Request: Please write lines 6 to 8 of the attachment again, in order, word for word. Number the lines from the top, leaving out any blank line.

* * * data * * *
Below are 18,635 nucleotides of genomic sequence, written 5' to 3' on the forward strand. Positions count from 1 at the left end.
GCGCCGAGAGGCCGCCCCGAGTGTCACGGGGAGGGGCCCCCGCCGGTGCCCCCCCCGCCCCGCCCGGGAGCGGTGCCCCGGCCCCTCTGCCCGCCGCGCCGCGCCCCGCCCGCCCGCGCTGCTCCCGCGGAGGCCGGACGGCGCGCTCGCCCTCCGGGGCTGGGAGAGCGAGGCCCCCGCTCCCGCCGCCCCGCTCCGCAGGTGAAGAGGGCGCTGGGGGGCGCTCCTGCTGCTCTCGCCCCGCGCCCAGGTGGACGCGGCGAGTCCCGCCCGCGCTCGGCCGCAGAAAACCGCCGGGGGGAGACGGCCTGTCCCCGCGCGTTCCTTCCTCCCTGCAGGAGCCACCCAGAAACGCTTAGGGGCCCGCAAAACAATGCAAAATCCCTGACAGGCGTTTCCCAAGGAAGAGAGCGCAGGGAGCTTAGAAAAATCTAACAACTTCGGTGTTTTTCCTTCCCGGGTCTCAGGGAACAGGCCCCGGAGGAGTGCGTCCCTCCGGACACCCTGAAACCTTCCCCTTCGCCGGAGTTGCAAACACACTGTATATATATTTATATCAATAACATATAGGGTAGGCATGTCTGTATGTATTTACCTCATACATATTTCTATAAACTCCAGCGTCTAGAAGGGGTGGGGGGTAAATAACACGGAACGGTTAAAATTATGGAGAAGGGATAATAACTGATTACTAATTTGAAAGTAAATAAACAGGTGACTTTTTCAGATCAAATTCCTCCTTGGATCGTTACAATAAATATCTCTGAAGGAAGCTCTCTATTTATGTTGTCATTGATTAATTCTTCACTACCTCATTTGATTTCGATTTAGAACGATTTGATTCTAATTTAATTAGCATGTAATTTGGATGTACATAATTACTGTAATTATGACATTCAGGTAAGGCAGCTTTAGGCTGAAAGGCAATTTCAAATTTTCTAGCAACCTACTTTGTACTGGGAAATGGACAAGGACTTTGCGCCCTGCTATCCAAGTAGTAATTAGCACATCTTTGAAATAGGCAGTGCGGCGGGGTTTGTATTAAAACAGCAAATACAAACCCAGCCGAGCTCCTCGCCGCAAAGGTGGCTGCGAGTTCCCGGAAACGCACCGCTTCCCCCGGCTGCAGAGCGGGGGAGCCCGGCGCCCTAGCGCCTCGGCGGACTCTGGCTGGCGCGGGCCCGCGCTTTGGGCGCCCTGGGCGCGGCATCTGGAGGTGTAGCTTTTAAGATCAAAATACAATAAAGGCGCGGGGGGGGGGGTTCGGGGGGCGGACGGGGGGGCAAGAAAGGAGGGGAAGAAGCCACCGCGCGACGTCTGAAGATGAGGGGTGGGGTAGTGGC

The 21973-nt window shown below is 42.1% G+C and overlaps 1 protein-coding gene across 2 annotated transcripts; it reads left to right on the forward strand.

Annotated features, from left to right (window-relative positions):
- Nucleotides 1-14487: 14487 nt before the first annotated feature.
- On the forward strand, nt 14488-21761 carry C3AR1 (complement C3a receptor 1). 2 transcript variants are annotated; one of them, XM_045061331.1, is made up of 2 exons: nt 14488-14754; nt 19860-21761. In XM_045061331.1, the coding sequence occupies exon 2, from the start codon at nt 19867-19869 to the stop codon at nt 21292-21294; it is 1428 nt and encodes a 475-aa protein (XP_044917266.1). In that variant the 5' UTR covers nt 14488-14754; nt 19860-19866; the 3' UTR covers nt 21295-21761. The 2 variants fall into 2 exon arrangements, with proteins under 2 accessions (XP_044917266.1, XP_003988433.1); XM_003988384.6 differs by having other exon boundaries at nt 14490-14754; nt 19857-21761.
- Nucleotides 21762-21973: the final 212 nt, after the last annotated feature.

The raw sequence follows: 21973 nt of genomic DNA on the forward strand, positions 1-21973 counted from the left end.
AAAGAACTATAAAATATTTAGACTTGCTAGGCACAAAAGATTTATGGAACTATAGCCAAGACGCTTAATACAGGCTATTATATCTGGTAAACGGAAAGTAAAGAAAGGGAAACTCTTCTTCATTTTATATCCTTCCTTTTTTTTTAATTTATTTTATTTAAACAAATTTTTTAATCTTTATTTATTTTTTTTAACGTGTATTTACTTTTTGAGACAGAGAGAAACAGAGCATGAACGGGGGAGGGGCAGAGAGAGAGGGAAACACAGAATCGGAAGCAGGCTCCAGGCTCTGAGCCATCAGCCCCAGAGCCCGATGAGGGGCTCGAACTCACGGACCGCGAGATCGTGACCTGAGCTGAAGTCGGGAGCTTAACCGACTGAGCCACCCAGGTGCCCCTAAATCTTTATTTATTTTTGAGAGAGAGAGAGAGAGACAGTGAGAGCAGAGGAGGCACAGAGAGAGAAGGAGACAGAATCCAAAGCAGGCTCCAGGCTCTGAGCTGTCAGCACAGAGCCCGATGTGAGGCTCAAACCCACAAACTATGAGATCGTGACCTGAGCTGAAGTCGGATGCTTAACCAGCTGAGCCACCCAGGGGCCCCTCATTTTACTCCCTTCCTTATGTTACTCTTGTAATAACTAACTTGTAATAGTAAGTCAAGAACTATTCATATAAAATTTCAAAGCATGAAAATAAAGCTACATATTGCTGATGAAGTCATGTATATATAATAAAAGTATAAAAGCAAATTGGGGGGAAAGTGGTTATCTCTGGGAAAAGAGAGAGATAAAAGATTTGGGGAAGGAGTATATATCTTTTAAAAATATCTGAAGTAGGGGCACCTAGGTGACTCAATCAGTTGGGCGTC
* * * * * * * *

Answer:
- On the forward strand, nt 14488-21761 carry C3AR1 (complement C3a receptor 1). 2 transcript variants are annotated; one of them, XM_045061331.1, is made up of 2 exons: nt 14488-14754; nt 19860-21761. In XM_045061331.1, the coding sequence occupies exon 2, from the start codon at nt 19867-19869 to the stop codon at nt 21292-21294; it is 1428 nt and encodes a 475-aa protein (XP_044917266.1). In that variant the 5' UTR covers nt 14488-14754; nt 19860-19866; the 3' UTR covers nt 21295-21761. The 2 variants fall into 2 exon arrangements, with proteins under 2 accessions (XP_044917266.1, XP_003988433.1); XM_003988384.6 differs by having other exon boundaries at nt 14490-14754; nt 19857-21761.
- Nucleotides 21762-21973: the final 212 nt, after the last annotated feature.

The raw sequence follows: 21973 nt of genomic DNA on the forward strand, positions 1-21973 counted from the left end.